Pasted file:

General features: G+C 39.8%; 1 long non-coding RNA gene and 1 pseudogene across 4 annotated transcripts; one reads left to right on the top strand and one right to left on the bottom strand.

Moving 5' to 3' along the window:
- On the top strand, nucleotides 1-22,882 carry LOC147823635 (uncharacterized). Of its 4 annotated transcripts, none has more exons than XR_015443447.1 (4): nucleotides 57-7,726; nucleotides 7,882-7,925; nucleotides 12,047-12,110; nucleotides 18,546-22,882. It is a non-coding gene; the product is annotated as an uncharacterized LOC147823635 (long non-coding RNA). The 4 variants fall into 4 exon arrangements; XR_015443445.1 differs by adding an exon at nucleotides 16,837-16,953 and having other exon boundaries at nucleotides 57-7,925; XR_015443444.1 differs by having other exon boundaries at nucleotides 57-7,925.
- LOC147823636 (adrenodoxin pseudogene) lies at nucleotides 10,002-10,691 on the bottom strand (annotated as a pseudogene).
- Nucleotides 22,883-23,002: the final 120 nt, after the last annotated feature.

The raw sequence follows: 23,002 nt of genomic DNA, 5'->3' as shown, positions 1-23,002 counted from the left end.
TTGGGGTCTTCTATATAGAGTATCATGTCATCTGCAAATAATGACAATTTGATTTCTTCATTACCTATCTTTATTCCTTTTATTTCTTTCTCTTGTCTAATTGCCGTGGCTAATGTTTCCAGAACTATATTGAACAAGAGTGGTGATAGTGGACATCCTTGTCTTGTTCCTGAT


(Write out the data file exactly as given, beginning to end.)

General features: G+C 39.8%; 1 long non-coding RNA gene and 1 pseudogene across 4 annotated transcripts; one reads left to right on the top strand and one right to left on the bottom strand.

Moving 5' to 3' along the window:
- On the top strand, nucleotides 1-22,882 carry LOC147823635 (uncharacterized). Of its 4 annotated transcripts, none has more exons than XR_015443447.1 (4): nucleotides 57-7,726; nucleotides 7,882-7,925; nucleotides 12,047-12,110; nucleotides 18,546-22,882. It is a non-coding gene; the product is annotated as an uncharacterized LOC147823635 (long non-coding RNA). The 4 variants fall into 4 exon arrangements; XR_015443445.1 differs by adding an exon at nucleotides 16,837-16,953 and having other exon boundaries at nucleotides 57-7,925; XR_015443444.1 differs by having other exon boundaries at nucleotides 57-7,925.
- LOC147823636 (adrenodoxin pseudogene) lies at nucleotides 10,002-10,691 on the bottom strand (annotated as a pseudogene).
- Nucleotides 22,883-23,002: the final 120 nt, after the last annotated feature.

The raw sequence follows: 23,002 nt of genomic DNA, 5'->3' as shown, positions 1-23,002 counted from the left end.
TTGGGGTCTTCTATATAGAGTATCATGTCATCTGCAAATAATGACAATTTGATTTCTTCATTACCTATCTTTATTCCTTTTATTTCTTTCTCTTGTCTAATTGCCGTGGCTAATGTTTCCAGAACTATATTGAACAAGAGTGGTGATAGTGGACATCCTTGTCTTGTTCCTGAT